It probably is a long time since the Weill Recital Hall at Carnegie Hall was jumping as much last night (July 12, 2017) when Francesca Capetta produced and starred in a centennial tribute to Dean Martin, with songs that he sang making up the program. Capetta is an attractive, vibrant force with a strong voice, an entertaining style both as a singer and host, and she set a fun tone to the Dino tribute. Having come here from Italy four years ago, she still displays a charming, slight remainder of accent that adds flavor.
Capetta enhanced the concert with additional performances by Stacy Sullivan and the renowned Broadway star Liliane Montevecchi, plus a nine-member back-up chorus, the accompaniment by pianist and musical director Ian Herman, plus Russell Farhang on violin and Charlie Caranicas on trumpet. And Martin was certainly there in spirit, thanks not only to the recollection of his songs but via the anecdotes Capetta spun about him, including his long-running television show that earned him millions. (Alas, there was no mention of the Martin’s popular roasts that can still be seen on Youtube.)
I had first heard Capetta in a Broadway Rising Stars performance at The Town Hall, and in my review praised her for dynamically singing “God Help the Outcasts” from “The Hunchback of Notre Dame.” Last night she demonstrated how adept she could be in conceiving and staging a concert. She excelled, for example, in singing such Martin stalwarts as “Ain’t That a Kick in the Head,” “Everybody Loves Somebody Sometimes,” and “Volare.” She also resorted to her native Italian in singing “Senza Fine” by Gino Paoli.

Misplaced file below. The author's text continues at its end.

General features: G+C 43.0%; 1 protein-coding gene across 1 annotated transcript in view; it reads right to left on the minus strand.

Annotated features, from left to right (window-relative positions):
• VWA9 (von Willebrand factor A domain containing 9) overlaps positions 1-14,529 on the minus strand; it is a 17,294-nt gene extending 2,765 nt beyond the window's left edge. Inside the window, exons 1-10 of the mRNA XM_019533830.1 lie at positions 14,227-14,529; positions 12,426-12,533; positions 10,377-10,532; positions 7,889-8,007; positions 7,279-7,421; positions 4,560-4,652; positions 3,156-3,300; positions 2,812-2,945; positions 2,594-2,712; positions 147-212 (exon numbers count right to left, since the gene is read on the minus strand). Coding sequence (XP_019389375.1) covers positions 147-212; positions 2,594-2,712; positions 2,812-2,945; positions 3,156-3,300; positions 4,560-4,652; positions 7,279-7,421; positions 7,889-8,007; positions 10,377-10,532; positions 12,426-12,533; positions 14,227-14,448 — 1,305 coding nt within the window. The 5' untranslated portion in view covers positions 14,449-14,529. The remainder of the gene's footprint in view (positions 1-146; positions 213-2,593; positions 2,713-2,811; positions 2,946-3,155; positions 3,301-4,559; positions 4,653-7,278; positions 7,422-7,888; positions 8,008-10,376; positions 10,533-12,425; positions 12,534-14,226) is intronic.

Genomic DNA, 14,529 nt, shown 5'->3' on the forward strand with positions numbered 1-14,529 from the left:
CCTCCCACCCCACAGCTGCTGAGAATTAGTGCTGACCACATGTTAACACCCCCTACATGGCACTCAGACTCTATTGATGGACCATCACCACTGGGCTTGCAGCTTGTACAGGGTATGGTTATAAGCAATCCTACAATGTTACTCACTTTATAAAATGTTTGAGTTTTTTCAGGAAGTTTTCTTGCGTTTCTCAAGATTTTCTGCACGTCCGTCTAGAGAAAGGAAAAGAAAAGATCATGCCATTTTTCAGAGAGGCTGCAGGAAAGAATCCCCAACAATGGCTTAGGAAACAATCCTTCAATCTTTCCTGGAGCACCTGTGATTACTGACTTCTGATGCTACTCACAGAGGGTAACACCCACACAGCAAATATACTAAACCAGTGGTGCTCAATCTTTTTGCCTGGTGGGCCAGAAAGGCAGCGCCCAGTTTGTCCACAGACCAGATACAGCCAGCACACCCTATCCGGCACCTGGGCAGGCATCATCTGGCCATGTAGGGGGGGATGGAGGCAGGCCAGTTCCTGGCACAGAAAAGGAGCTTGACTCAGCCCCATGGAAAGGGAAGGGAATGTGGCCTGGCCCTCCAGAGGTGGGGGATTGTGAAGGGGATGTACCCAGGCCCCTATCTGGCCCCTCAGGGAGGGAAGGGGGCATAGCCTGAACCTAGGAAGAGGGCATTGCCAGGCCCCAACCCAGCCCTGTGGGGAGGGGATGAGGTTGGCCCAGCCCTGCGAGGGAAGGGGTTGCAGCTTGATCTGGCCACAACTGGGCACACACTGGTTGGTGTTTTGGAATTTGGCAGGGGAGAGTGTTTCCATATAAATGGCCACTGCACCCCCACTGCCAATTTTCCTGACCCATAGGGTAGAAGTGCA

Stacy Sullivan took the stage with her customary vocal expertise in singing poignant renditions of “On the Street Where You Live” and “Blue Moon.” Then she and Capetta joined for some mutual fun. “I’m from Oklahoma and Francesca is from Italy, so together we make a spaghetti western,” Sullivan cracked, and they proceeded to sing a lively “Don’t Fence Me In.”
Montevecchi’s participation was a hoot. Clad in a tight-fitting black outfit, the legendary Broadway star began by bending over and touching the floor with her hands to prove she could still do it at her stated age of 85. More importantly, she showed that she could still deliver a song in a respectable voice, singing “C’est Magnifique” and “I Love Paris.” Montevecchi seemed to be having a great time playing up to an adoring audience.
Capetta capitalizes on her Italian heritage. She got a big laughs recounting a story about her mangled accent when she first came to the U.S., a story she has probably dined out on over the years. She told how when she stayed at a hotel with an unmade bed she called down to the desk and said she needed to have a sheet. After being advised to use the toilet, she clarified, “No, I need a sheet on the bed.” That only made it worse, so she had to go in person to explain.
The hour-long tribute came across more like a nightclub or theater staging than a concert, and it breezed by with well-coordinated pizzazz and the appeal of Capetta and her stars. At the Weill Recital Hall at Carnegie Hall, 154 West 47th Street. Reviewed July 13, 2017.